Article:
The DS Arms upper receiver was placed on a LMT Guardian 2000 lower receiver. The AimPoint Comp4S red dot sight with 4x magnifier optics was chosen to test the rifle. Standard GI aluminum magazines were tested as well.

The last rifle tested was the Lewis Machine & Tool LM8 MRP CQB.  This is the only true monolithic rail in the industry as well as with removable barrels bringing a new meaning to modularity for this weapons platform.  The new LM8 lightweight upper receiver was used for this test.  Released at SHOT Show 2012, this streamlined MRP offers removable rail section enabling the user to only put on what rail segments that are needed.  This saves both weight and risk to damage unused rail sections.  In the upper receiver were an LMT standard auto bolt carrier group and an enhanced LMT bolt.  The lower receiver is an LMT selective fire Guardian 2000 lower receiver with a standard H buffer.  The optics mounted was the EOTech XPS3 with the 3x magnifier.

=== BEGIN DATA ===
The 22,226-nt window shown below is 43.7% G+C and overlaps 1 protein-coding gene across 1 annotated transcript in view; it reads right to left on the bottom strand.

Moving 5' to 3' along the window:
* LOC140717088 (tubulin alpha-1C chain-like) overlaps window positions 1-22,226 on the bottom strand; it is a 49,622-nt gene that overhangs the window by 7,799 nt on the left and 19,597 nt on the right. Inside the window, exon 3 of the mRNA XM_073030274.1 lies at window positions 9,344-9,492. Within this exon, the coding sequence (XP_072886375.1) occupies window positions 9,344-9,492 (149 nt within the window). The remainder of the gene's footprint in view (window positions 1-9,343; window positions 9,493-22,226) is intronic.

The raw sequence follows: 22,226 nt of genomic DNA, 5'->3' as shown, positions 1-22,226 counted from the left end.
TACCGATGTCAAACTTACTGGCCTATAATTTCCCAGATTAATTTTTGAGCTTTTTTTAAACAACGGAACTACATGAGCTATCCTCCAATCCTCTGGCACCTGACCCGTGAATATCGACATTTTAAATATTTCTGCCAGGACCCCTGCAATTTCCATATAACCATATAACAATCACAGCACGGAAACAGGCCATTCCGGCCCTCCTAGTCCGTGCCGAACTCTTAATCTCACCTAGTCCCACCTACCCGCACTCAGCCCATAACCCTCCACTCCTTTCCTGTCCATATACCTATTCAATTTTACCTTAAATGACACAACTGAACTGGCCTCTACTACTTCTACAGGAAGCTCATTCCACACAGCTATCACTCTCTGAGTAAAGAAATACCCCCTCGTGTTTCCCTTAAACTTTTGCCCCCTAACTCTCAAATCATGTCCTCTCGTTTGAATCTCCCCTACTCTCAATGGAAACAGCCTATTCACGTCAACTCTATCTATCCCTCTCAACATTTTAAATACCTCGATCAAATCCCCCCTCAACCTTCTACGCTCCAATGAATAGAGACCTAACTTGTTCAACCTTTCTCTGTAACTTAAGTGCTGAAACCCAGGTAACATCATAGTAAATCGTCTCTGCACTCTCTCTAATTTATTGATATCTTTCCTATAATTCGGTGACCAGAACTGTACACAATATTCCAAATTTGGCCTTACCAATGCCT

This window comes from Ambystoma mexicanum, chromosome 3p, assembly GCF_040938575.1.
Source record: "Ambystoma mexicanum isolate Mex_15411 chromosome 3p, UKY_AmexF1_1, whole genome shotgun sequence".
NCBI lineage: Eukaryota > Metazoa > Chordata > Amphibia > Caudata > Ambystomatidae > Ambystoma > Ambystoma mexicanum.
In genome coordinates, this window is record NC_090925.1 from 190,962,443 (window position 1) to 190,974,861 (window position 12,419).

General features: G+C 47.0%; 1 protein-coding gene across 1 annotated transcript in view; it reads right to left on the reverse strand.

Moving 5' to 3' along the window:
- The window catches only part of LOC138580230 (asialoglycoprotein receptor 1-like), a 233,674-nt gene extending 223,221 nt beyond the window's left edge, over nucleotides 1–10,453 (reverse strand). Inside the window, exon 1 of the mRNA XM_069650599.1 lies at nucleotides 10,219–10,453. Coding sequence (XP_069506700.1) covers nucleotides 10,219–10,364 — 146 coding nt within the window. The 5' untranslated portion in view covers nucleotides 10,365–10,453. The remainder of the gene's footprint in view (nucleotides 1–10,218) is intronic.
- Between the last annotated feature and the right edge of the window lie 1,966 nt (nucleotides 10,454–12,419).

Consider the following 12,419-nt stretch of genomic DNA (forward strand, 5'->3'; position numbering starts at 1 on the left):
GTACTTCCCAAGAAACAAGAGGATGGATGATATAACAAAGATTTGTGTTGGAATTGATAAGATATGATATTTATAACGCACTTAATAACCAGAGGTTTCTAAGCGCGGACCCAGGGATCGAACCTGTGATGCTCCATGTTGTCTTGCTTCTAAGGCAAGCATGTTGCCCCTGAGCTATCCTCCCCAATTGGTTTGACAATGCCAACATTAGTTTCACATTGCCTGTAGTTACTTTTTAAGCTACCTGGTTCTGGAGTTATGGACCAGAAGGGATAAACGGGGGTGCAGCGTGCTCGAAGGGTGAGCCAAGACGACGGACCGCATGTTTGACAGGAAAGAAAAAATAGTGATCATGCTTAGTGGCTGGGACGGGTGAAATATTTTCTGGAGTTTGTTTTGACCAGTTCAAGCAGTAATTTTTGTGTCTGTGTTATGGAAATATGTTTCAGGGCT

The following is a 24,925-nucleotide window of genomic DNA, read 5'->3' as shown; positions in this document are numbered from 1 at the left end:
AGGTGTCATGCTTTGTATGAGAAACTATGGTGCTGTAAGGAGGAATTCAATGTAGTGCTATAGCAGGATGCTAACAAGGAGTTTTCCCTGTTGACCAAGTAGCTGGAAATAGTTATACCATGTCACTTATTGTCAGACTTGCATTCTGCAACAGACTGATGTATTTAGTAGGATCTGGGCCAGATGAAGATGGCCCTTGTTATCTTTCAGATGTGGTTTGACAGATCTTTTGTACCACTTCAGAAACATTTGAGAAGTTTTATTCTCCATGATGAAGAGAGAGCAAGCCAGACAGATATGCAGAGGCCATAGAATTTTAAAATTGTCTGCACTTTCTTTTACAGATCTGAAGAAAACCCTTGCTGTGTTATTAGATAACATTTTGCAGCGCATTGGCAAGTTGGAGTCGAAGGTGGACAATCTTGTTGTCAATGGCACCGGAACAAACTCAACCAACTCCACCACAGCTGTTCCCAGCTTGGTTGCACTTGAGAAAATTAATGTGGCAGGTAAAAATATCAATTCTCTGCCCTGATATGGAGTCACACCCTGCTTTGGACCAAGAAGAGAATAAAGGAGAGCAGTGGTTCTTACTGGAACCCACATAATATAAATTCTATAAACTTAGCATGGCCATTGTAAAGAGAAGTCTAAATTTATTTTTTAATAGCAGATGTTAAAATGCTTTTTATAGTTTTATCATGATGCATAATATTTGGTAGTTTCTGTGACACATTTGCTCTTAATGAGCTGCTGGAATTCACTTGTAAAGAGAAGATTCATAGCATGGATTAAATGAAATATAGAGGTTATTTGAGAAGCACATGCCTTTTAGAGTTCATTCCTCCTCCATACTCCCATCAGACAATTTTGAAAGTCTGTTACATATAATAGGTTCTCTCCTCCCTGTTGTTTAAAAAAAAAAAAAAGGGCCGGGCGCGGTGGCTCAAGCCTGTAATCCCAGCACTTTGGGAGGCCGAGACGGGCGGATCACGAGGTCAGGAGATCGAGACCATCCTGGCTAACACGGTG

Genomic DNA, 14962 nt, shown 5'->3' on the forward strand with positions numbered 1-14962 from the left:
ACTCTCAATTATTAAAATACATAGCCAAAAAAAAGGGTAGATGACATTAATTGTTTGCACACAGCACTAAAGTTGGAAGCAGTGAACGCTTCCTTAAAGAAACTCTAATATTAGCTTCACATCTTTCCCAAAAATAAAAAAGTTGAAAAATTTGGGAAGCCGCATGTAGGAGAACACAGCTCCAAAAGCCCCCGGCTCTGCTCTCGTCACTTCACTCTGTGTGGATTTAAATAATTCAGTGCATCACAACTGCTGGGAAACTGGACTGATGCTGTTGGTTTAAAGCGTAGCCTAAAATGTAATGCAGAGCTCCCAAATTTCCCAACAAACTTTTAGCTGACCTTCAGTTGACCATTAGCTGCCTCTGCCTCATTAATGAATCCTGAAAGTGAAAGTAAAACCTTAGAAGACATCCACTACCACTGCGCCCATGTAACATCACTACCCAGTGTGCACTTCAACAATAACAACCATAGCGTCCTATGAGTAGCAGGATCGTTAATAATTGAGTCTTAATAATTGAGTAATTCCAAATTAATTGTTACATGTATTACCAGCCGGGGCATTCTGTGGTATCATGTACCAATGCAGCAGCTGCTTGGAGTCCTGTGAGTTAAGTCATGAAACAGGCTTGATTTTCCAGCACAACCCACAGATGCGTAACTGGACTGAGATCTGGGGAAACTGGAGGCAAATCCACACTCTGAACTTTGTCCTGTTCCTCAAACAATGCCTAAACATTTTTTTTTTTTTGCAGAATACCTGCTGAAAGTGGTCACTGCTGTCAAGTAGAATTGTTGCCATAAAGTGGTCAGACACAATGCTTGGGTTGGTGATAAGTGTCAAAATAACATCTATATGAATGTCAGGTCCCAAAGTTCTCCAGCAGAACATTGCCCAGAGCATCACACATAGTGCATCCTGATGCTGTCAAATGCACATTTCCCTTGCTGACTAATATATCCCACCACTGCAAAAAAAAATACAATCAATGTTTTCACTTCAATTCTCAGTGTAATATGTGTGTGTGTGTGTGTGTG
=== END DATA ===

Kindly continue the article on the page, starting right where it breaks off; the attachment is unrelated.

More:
The barrel for the MRP CQB chambered in 300 Blackout is interesting in its configuration.  The barrel is marked for both the 300 Whisper and 300 Blackout.  The 16 inch barrel is chrome plated with a 1/8 inch twist and was test fired with a proof round and then magnetic particle inspected to ensure against any stress fractures.  What is interesting is the short 7 inch gas system as opposed to a standard carbine length or mid-length system.  LMT engineers found that it was more reliable placing the gas port closer to the chamber for reliable feeding with the wide array of bullet weights and velocities.  Nearly 1,000 rounds have been fired through this barrel over the last few months with ammunition manufactured by Remington, Hornady and Barnes.  The LMT rifle had no malfunction issues with any ammunition regardless of it being supersonic or subsonic.  Accuracy maintained an average of 1 inch at 100 yards.  The subsonic tended to group just a hair under in group size, but significantly lower when the optic was zeroed for supersonic ammunition.  Leupold has addressed this issue in cooperation with AAC and released a special 300 Blackout reticle, which is marked for the drop of both super and subsonic ammunition.  This would be a must for any operator, who intends on switching types of ammunition in the field and not having the ability to re-zero.  Unfortunately one was not available at the time of this writing.